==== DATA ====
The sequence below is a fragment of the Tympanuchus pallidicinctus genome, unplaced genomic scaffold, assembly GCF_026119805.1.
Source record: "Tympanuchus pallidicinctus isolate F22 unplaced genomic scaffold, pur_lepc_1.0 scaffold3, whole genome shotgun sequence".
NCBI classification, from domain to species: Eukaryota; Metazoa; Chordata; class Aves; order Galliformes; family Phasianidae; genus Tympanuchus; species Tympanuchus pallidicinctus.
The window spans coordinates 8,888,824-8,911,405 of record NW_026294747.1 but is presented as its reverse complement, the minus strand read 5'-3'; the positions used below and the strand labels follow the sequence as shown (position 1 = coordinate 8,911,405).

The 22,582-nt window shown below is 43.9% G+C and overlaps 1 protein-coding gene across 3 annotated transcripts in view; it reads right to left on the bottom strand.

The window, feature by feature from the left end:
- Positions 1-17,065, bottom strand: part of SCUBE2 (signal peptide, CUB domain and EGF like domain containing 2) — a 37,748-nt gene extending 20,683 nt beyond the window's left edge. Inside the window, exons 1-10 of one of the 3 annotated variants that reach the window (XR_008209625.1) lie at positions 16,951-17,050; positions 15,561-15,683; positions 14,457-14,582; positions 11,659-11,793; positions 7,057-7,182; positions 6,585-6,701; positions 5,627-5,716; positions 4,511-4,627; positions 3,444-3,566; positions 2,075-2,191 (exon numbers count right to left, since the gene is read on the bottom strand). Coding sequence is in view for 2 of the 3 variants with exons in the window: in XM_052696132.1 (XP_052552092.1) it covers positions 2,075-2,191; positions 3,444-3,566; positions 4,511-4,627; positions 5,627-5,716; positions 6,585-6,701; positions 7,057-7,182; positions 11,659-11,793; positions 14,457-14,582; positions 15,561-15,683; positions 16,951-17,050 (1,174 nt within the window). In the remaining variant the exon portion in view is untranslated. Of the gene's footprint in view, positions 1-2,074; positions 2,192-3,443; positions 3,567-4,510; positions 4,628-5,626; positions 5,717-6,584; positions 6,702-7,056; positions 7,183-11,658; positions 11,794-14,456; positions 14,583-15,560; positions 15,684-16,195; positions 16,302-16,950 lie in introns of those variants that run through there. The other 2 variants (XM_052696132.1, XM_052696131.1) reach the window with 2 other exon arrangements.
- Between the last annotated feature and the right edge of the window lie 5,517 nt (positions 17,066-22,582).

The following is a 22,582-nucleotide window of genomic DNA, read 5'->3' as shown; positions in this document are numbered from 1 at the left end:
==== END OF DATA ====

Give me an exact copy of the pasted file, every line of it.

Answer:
The sequence below is a fragment of the Tympanuchus pallidicinctus genome, unplaced genomic scaffold, assembly GCF_026119805.1.
Source record: "Tympanuchus pallidicinctus isolate F22 unplaced genomic scaffold, pur_lepc_1.0 scaffold3, whole genome shotgun sequence".
NCBI classification, from domain to species: Eukaryota; Metazoa; Chordata; class Aves; order Galliformes; family Phasianidae; genus Tympanuchus; species Tympanuchus pallidicinctus.
The window spans coordinates 8,888,824-8,911,405 of record NW_026294747.1 but is presented as its reverse complement, the minus strand read 5'-3'; the positions used below and the strand labels follow the sequence as shown (position 1 = coordinate 8,911,405).

The 22,582-nt window shown below is 43.9% G+C and overlaps 1 protein-coding gene across 3 annotated transcripts in view; it reads right to left on the bottom strand.

The window, feature by feature from the left end:
- Positions 1-17,065, bottom strand: part of SCUBE2 (signal peptide, CUB domain and EGF like domain containing 2) — a 37,748-nt gene extending 20,683 nt beyond the window's left edge. Inside the window, exons 1-10 of one of the 3 annotated variants that reach the window (XR_008209625.1) lie at positions 16,951-17,050; positions 15,561-15,683; positions 14,457-14,582; positions 11,659-11,793; positions 7,057-7,182; positions 6,585-6,701; positions 5,627-5,716; positions 4,511-4,627; positions 3,444-3,566; positions 2,075-2,191 (exon numbers count right to left, since the gene is read on the bottom strand). Coding sequence is in view for 2 of the 3 variants with exons in the window: in XM_052696132.1 (XP_052552092.1) it covers positions 2,075-2,191; positions 3,444-3,566; positions 4,511-4,627; positions 5,627-5,716; positions 6,585-6,701; positions 7,057-7,182; positions 11,659-11,793; positions 14,457-14,582; positions 15,561-15,683; positions 16,951-17,050 (1,174 nt within the window). In the remaining variant the exon portion in view is untranslated. Of the gene's footprint in view, positions 1-2,074; positions 2,192-3,443; positions 3,567-4,510; positions 4,628-5,626; positions 5,717-6,584; positions 6,702-7,056; positions 7,183-11,658; positions 11,794-14,456; positions 14,583-15,560; positions 15,684-16,195; positions 16,302-16,950 lie in introns of those variants that run through there. The other 2 variants (XM_052696132.1, XM_052696131.1) reach the window with 2 other exon arrangements.
- Between the last annotated feature and the right edge of the window lie 5,517 nt (positions 17,066-22,582).

The following is a 22,582-nucleotide window of genomic DNA, read 5'->3' as shown; positions in this document are numbered from 1 at the left end: